28September2022

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Two New Self Fertile Runner Beans Set Pods in All Weathers - Graham Rice

One of the most irritating things about runner beans is when they flower – and then the flowers just drop off without the beans actually setting. It happens in dry weather, and it happens when there are no bees around to pollinate. And with our increasingly unpredictable weather, and with fewer bees, it seems to happen more and more often. 

A Surrey-based vegetable specialist has been working on solving this problem by crossing runner beans with climbing French beans. Climbing French beans are self fertile, they don't need bees, and also happily set pods in a wide range of growing conditions. But runner beans have the flavour. Bring the two together and you have tasty stringless beans that reliably produce pods.

White-flowered 'Moonlight' was the first. Then last year came red-flowered 'Firestorm'. Now this year we have we have two more white-flowered varieties, 'Snowstorm' and 'Stardust'. Both are improvements on 'Moonlight', both have an even greater ability to set pods in difficult conditions.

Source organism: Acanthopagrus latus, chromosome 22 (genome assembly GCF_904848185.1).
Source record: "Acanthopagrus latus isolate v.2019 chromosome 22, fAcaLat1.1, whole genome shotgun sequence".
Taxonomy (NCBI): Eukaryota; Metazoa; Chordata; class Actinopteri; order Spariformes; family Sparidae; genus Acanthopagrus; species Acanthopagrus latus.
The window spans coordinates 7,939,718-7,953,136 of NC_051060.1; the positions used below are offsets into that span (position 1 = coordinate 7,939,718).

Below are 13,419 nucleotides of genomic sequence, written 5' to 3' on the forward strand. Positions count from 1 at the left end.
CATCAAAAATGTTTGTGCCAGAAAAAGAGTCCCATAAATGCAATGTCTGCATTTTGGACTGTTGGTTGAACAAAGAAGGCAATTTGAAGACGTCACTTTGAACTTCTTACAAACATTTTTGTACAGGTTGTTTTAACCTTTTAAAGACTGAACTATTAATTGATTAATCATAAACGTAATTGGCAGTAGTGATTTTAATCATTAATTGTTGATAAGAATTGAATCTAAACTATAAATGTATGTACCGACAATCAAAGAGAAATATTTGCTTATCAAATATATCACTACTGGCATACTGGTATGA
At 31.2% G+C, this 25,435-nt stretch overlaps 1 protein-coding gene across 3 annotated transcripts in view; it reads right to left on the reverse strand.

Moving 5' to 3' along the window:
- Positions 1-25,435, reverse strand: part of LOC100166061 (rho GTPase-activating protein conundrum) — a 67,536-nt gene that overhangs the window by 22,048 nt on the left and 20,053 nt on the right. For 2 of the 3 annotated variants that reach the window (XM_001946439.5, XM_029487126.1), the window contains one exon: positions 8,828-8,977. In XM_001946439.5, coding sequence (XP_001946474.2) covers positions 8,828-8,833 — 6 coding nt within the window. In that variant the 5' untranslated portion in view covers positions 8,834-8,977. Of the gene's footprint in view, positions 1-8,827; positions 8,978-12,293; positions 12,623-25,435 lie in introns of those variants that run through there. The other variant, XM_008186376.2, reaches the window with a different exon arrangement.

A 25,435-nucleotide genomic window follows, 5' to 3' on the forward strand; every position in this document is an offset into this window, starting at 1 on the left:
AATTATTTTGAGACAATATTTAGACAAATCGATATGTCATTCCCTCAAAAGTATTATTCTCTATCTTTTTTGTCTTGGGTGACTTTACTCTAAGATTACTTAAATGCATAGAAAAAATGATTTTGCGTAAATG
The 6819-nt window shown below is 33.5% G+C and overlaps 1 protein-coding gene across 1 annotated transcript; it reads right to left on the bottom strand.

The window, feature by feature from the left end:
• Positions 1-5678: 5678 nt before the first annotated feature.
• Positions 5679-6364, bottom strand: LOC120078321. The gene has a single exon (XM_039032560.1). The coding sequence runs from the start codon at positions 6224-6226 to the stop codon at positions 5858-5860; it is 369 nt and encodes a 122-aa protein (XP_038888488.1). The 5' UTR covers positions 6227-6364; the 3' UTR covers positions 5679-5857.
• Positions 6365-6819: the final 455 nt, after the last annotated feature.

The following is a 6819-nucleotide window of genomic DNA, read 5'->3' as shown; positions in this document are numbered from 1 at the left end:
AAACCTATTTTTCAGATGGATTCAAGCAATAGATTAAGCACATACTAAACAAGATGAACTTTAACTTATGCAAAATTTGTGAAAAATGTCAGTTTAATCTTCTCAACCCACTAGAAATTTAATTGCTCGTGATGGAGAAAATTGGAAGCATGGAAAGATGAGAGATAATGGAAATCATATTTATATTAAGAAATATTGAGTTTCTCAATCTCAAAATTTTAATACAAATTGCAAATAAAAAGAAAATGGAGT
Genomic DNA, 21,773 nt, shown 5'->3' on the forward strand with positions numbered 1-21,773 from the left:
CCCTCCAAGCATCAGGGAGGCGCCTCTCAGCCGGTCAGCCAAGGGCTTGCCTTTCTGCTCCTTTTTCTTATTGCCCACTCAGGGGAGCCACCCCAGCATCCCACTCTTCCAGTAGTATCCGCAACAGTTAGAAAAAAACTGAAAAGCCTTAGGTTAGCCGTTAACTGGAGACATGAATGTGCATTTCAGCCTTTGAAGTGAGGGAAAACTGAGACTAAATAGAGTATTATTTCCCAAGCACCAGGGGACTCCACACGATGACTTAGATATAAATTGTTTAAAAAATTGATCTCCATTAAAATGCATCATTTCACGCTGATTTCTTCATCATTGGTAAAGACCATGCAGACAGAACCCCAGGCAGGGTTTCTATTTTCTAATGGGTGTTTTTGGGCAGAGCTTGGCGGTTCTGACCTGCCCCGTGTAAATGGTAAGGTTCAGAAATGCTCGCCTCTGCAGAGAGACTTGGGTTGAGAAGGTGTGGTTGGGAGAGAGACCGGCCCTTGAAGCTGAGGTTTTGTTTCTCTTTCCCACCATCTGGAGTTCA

'Snowstorm' has better flavour than 'Moonlight', better texture, smoother skin and longer pods – and of course it's stringless. 'Stardust' is similar to 'Moonlight' but has pods that are longer and although it's a little later to start cropping once it gets going it's much more prolific.

Grow these new runner beans in just the same way as traditional runner beans, but you'll probably need even fewer plants as there's far less chance of flowers dropping off without producing any beans. And of course that long succession of white flowers brings a fresh and colourful look to the veg garden.

 

Editor-in-Chief of the RHS Encyclopedia of Perennials; writer for a wide range of newspapers and magazines including The Garden and The Plantsman; member of the RHS Herbaceous Plant Committee and Floral Trials Committee; author of many books on plants and gardens.

Source: RHS My Garden - Two New Self Fertile Runner Beans Set Pods in All Weathers - Graham Rice